GROWING NUMBER OF IRISH EMPLOYEES NOW WORK FROM HOME - The notion of the traditional Irish office is changing, with a growing number of workers taking advantage of new technology to work from home, a new survey has found writes the Irish Times. The survey, which was carried out by Ignite research on behalf of O2 Ireland, found that about 44% of employees work from home at least one day a month, and a third of those who already enjoy flexible working arrangements said they expected the trend to gather pace in the coming 12 months. Among the main benefits for such working arrangements are a better work-life balance, which 70% of those surveyed said they enjoyed as a result. Some 45% of workers who can work remotely said they believed most business communications would be done from outside the office over the next five years. The survey defined remote workers as those who work at least one day a month from home, a client’s office, coffee shop, on the train or other location outside of the office. Most remote workers still base themselves at home, with 78% working from there. Almost 30% said they had set up a dedicated space for working at home, with more than half considering such a move.
UK OFFICIAL TO MEET UPHAPPY ULSTER BANK BUSINESS CUSTOMERS - Complaints about how Ulster Bank allegedly mistreated business customers here “mirror” those investigated in Britain, a senior UK government adviser has told the Irish Independent. Lawrence Tomlinson, a special adviser to Britain’s business minister Vince Cable, says he will be “happy” to give a copy of his next report on the crisis-hit bank to Finance Minister Michael Noonan. Dr Tomlinson is due to arrive in Belfast this week where more than 40 Ulster Bank customers from all over Ireland will meet him to discuss alleged malpractice by the financial institution, which is 81% owned by the British government. In a damning report last November, Dr Tomlinson, who runs a care home empire, said customers of Ulster Bank’s parent company the Royal Bank of Scotland (RBS) believed their viable businesses had been deliberately shut down so the bank could make more money out of them. One major focus of his report was the operations of the bank’s Global Restructuring Group (GRG), a specialist ‘work-out’ unit into which ‘at risk’ customers are put. However, many business customers of both RBS in Britain and Ulster Bank here have argued they could have survived had they not been put into GRG.
'MIS-SELLING' NOT LIMITED TO PPIs - About half of all people who were mis-sold payment protection insurance were also sold CPP insurance, according to research by solicitors McHale Muldoon. In Ireland there were more than 340,000 payment protection insurance policies sold to customers, a large number of which were sold to unsuitable clients, says the Irish Examiner. CPP sold an identity protection insurance product to customers that would cover consumers if their credit cards were cloned. However, most card issuers such as Visa and Mastercard already provided this cover. In the UK the Financial Conduct Authority (FCA) has ordered CPP to pay out a compensation package worth £1.3 billion (€1.5 billion) - an average payment of £200 (€244) per customer who was mis-sold CPP identity insurance. In Ireland, both Ulster Bank and Bank of Ireland sold the CPP products in question to Irish customers. A solicitor with McHale Muldoon, Kieran Friel, said that the only reason that Irish consumers are not being compensated is a failing by the Central Bank.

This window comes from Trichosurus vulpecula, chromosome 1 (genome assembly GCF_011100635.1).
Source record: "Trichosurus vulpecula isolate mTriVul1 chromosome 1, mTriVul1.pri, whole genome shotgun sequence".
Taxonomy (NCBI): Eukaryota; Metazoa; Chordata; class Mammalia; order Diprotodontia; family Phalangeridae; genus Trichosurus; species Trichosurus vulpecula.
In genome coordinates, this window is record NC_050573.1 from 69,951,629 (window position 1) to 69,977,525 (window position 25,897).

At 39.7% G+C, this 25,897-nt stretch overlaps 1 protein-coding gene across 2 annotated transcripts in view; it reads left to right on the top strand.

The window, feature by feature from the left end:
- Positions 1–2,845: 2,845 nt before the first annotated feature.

DRIVE AT DAVOS FORUM TO CUT GREEN TRADE BARRIERS -The US, EU, Japan and 10 other economies will on Friday launch a new push to lower tariffs and other trade barriers on the $1.4 trillion global annual market in green goods and services, says the Financial Times. The move is intended to end a deadlock within the World Trade Organisation, where efforts to secure a deal on green goods have been caught up in the stalemate around the 12-year-old Doha round of negotiations. The initiative is to be announced on the sidelines of the World Economic Forum in Davos on Friday by Michael Froman, the US trade representative, and counterparts including Karel De Gucht, the EU’s trade commissioner. It will build on a 2012 commitment by the 21 countries in Apec, the Pacific Rim forum, to cut all tariffs to a maximum of 5% by 2015 for 54 different classes of goods. Those range from solar panels and wind turbines to filters and other parts used in power and sewerage plants and catalytic converters for cars. It will add to the broader US-led efforts to revive trade negotiations around the world. The US and EU last year launched discussions with more than 20 other economies over liberalising the $4 trillion annual trade in services. The US and EU are also in negotiations over a transatlantic trade pact while the US is in the final stages of negotiating a 12-country Pacific Rim deal.